It was yet another sad Sunday as we had to bid farewell on Idols SA Season 11 stage as the Top 8 said their goodbyes to Elwira Standili (22) from Worcester, who gave up her studies to pursue a life in the limelight. “The Eighties” was the musical theme of the evening and the contestants were mentored in their rehearsals this week by icon Jennifer Rush.
Over 4.24 million votes were cast for the Top 9 this week and the first person called to the stage, who received enough votes to stay in Top 8 was the baby of the competition, 16-year-old Loyiso Gijana from Uitenhage, with Bobby McFerrin’s jaunty 1988 hit “Don’t Worry Be Happy”.
“I think it’s terrific. That’s exactly what everybody’s got to do to make this work tonight,” said Gareth Cliff. “You make me happy!” said a broadly grinning Somizi Mhlongo, and Unathi Msengana told Loyiso that he fulfilled what an artist’s purpose is tonight. “I’m sure the entire country is happy, she laughed. “I’m sure the entire continent is happy.”
“The song was absolutely perfect for you,” Randall Abrahams said approvingly. “That’s not to say that you can’t make a mistake, but your performance was absolutely top level.
For her Eighties moment 22-year-old Amanda Antony from Port Elizabeth kept it local with the South African classic “Paradise Road”, by Joy.
“I never get tired of hearing that song,” said Gareth. “It wasn’t perfect, but I’m very happy that you made it through here tonight, and that you were able to sing that song for us.” Somizi said it was one of his favourite songs, and Amanda’s performance was okay. “I think you did a safe job,” he said. But Unathi thought it was better than “safe”. “Amanda, you’re a really, really good singer,” said Randall. “But the competition isn’t only about singing, it’s about votes.” He felt that Amanda could have given a bigger dramatic performance of the song.
The third Idol who made it through to the Top 8 was Lungisa Xhamela (24) from Langa in the Cape, who performed an á capella version of one of Eighties icon Cindy Lauper’s all-time greatest hits, 1983’s “Time After Time”.
“I’ve never heard that song done in such a fresh way,” said Gareth and both he and Somizi had words of praise for the backup vocalists. “I think it’s the best version I’ve ever heard,” he said. “Like stolen condensed milk in a tin …”. “Soos kondensmelk,” Unathi agreed. But trust Randall to point out that if everybody loved the backup vocals so much, Lungisa didn’t do enough to capture the audience.
Siphelele Ngcobo (24) from Inanda made it through to the Top 8, despite Musical Director RJ’s concerns about his performance last week, and he brought some true Eighties magic with Lionel Richie’s Oscar-winning 1985 hit “Say You, Say Me”, from the movie “White Nights”.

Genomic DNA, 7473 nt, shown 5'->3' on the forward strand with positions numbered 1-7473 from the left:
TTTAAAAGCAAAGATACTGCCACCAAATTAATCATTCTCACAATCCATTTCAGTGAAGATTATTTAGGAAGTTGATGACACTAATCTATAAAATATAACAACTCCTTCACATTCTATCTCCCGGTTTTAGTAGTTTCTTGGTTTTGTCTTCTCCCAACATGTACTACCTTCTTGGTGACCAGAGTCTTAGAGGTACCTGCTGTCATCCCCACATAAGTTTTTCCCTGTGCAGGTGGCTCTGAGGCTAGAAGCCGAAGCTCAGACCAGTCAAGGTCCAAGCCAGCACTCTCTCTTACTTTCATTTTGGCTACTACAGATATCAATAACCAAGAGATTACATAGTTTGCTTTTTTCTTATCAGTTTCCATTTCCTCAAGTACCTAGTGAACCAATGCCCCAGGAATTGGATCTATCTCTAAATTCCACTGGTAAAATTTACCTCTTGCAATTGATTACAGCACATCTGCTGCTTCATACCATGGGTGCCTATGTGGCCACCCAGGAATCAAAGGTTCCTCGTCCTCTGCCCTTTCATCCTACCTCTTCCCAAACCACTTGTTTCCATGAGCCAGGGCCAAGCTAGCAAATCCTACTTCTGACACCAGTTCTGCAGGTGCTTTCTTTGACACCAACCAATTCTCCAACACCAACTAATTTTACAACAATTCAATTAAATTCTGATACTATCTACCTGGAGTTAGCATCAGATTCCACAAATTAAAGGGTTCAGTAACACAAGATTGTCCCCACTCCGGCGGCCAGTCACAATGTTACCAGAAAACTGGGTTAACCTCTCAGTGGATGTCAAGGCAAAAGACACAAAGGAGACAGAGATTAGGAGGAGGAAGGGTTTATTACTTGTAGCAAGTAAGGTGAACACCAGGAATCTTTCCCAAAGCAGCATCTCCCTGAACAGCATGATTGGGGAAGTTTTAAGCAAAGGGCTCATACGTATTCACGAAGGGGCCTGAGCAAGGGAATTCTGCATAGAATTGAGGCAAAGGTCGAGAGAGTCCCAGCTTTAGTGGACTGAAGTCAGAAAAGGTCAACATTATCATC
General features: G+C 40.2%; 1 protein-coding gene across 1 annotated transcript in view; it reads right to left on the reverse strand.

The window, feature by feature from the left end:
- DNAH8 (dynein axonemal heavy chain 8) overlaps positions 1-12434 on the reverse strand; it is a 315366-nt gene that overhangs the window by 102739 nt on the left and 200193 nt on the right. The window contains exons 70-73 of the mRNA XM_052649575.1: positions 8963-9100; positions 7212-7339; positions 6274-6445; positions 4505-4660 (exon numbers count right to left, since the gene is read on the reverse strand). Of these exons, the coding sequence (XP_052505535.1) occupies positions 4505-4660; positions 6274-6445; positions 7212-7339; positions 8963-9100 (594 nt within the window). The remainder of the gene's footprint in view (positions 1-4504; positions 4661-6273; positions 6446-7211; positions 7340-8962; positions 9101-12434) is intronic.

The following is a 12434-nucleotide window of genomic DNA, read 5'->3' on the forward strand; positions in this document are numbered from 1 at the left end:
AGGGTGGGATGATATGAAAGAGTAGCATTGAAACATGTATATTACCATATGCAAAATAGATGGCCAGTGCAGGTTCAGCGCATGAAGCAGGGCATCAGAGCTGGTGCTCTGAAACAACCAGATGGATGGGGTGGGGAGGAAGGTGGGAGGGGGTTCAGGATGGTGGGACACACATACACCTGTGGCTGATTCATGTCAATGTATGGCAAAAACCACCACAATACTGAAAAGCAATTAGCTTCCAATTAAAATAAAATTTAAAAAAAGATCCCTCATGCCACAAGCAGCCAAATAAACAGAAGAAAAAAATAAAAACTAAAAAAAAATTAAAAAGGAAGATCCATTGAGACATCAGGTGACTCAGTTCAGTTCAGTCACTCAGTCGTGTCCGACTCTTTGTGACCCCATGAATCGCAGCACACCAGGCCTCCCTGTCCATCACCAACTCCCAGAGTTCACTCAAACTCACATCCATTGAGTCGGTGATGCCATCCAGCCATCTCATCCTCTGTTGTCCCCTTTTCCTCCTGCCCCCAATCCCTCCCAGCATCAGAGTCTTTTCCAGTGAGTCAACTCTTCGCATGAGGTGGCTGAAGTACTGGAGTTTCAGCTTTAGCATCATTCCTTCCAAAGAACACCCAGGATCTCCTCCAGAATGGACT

Gareth thought it sounded dated and Somizi thought maybe Siphelele should rather have chosen a vernacular song. “No more English!” he ranted passionately. But Unathi disagreed vehemently. “I think we do you a disservice when we tell you not to try,” she said. And Randall pointed out that Eighties ballads are big – “when you have your moment you have to go for it.”
21-year-old Rhema Varrie from Alberton performed Simply Red’s Grammy-winning 1989 ballad, “If You Don’t Know Me By Now”.
Gareth praised Rhema’s unique, individual sounds and Somizi was beside himself. “You speak to the heart and into the soul!” he raved until words failed him. “You really are finding yourself and its beautiful,” said Unathi. “You’re cooler than ice, man.” Randall thought it was the best song choice of the evening, but he did note that Rhema got some of the phrasing wrong at the beginning.
Dineo Moseki (21) from Vryburg tackled the Bryan Adams ballad “Heaven”, from his 1984 album “Reckless”, but with the 2002 DJ Sammy dance remix approach.
Gareth thought it was a beautiful, gentle, well-thought-through performance. Somizi said Dineo is a perfect all-rounder. “That was a considerably considered performance,” said Unathi. And Randall said that’s what he meant when he told Amanda earlier that she had to give a bigger performance. ” That was a performance,” he said.
With only three contestants left in the hot seats, 24-year-old Karabo Mogane from Nelspruit was the next contestant to make it to Top 8. And his Eighties moment was the 1985 hit “Last Christmas” from the pop duo Wham.
“You can probably sing anything but there was something disjointed with that,” Gareth complained. “There was something not right.” Somizi thought it night have been nerves, or that fact that Karabo was so close to the end of the show. “You were depressed, my love,” he noted. But Unathi was confused because “this is a sad song!” she protested. And Randall agreed that he was happy Karabo did not try to emulate George Michael’s iconic rendition. “You were really, really good,” he said.
And after saying goodbye to Elwira, 23-year-old Mmatema Moremi from Limpopo survived to make it to the Top 8 and she closed tonight’s show with Brenda Fassie’s 1986 classic, “Weekend Special”.